Your question isn't clear. You say that the loan was in "both names". Whose names? Your partner can certainly "disclaim" his right to inherit the property and then he would not be responsible for either the house or the debt.
You partner needs to talk to an attorney to determine his best course of action here.See question
Basically I want to be executor to my Moms extate which she wants me to do, to protector her, we have a sibling and a significan other that are trying to move in and i want to prevent any unauthorized changes to the house or structure. I want to k...
It's not clear to me what a rental agreement will do to protect your mother's property against unauthorized changes to the house. Just having a rental agreement in place certainly would not prevent your mother from signing ownership over to someone.
As Mr. Frederick said, you need to speak with a competent estate planning lawyer. Do-it-yourself planning is foolish - especially in a case like this.See question
My mom owns a house-wants to make a simple will divided 3-way me(the daughter) 2 grandsons. One grandson is on the deed of the house for few years,now she needs to take him off in order to devide the house properly and fair.My concern is what if...
Your mother has another issue that the out-of-state lawyers probably aren't familiar with: PROPERTY TAXES. If the grandson transfers his interest in the house back to your mother, HER property taxes will increase to fair market value on the portion transferred.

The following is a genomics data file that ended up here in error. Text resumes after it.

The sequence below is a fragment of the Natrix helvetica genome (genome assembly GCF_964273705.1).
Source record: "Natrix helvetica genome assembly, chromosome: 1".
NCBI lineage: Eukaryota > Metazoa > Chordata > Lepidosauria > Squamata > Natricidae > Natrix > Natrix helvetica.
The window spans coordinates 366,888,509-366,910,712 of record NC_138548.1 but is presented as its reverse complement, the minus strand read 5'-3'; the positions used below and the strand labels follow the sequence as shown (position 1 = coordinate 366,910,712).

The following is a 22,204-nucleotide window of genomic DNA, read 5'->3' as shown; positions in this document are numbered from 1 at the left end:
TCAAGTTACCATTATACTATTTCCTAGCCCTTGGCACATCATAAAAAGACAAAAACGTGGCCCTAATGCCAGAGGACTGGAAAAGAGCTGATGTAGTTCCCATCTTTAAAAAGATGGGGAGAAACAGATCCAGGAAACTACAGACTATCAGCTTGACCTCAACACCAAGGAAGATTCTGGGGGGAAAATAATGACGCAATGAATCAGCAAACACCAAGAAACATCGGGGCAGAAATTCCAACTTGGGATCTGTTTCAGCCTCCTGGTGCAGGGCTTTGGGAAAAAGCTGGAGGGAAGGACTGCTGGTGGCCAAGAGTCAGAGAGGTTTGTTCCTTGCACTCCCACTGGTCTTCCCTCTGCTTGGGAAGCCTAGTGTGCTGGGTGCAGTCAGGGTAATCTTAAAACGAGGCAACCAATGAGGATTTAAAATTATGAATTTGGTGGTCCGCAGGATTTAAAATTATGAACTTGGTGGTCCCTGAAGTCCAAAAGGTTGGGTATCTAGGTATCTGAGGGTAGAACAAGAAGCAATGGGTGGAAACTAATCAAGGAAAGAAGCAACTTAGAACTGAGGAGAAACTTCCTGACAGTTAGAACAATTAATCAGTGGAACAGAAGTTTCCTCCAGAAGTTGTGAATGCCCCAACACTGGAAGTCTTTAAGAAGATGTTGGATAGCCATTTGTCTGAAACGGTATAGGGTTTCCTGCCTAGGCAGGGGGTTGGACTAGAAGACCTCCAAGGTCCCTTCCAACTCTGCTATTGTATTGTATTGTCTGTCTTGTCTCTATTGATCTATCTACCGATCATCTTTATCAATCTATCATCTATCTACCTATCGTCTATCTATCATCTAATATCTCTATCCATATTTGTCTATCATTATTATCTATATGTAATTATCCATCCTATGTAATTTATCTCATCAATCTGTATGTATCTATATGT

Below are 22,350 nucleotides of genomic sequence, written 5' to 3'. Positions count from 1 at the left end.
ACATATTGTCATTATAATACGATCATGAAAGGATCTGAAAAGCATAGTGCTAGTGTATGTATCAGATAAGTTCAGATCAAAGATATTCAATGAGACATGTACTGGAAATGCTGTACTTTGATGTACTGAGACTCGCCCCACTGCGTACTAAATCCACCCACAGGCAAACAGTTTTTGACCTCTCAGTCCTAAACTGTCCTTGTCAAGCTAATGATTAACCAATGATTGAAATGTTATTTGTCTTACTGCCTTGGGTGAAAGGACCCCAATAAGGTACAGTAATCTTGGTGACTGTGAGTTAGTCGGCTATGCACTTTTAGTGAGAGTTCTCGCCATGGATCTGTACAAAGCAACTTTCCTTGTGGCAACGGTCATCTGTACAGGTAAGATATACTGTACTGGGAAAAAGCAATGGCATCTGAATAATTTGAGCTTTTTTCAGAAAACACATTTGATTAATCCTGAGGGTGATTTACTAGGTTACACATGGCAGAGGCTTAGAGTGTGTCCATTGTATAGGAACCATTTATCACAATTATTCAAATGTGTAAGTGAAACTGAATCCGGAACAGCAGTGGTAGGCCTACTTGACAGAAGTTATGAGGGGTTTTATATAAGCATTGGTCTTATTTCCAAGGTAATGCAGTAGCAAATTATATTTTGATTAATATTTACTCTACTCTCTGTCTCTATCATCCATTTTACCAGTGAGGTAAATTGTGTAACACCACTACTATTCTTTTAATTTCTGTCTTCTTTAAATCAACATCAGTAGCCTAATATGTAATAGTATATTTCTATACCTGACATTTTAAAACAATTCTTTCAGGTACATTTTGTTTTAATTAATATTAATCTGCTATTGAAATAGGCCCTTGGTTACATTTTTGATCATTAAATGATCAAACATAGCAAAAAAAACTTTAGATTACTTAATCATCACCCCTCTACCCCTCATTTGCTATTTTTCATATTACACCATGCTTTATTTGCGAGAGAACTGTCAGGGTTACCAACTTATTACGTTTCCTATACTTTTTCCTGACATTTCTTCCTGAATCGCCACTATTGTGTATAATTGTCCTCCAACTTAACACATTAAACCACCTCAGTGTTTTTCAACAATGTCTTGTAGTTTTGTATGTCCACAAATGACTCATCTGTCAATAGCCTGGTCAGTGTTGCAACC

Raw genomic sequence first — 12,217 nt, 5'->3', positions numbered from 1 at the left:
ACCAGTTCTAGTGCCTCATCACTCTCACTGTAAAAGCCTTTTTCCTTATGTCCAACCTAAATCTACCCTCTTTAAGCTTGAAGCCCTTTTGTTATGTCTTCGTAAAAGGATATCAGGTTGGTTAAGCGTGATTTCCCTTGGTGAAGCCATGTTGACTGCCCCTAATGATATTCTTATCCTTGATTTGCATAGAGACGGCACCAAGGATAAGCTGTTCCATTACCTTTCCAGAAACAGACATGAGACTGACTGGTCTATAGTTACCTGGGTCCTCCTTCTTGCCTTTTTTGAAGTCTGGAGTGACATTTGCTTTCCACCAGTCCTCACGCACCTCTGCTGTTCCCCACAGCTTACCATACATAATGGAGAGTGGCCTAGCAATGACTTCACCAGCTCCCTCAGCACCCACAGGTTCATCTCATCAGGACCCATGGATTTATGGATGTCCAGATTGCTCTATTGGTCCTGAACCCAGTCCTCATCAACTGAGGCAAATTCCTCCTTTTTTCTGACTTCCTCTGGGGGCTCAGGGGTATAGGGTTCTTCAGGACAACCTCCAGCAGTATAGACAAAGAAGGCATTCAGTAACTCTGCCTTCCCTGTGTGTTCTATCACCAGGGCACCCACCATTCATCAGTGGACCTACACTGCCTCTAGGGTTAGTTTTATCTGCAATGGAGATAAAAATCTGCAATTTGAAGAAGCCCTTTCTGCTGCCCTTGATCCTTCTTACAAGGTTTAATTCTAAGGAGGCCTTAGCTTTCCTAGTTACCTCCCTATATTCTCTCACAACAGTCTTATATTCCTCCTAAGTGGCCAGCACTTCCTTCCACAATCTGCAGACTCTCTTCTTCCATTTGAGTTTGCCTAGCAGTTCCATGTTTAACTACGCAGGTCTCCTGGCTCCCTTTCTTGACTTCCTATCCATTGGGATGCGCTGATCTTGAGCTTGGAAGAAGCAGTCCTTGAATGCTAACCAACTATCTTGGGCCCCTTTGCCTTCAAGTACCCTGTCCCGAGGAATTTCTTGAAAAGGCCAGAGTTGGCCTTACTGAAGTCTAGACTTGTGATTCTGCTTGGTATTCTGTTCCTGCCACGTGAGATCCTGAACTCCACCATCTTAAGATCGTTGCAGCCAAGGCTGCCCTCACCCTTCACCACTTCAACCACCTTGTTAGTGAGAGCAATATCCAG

Do it yourself estate planning is costly ... I'm willing to bet that the increase in property taxes alone will greatly outweigh what it would have cost your mother to have a lawyer assist her with her plan. Don't compound the problem by continuing to do it yourselves.See question
Does it have to be official - witnessed and notarized? How about a casual note with final wishes and it's signed at the end.
Under the right circumstances a fairly "casual" note that's signed and dated can be admitted as a will ... as long as it's entirely in your own handwriting. It can be on the back of an envelope if it says "this is my will. Give all my property to (name)." .. I got one like that admitted to probate a number of years ago.
BUT, it would be better if the will were more formal - that way, it's less likely to be challenged. And since there are no "do-overs" after you're gone, if it's important to you that your assets go to the people (or organizations) you want them to go to, then it should be important to you to do it right.See question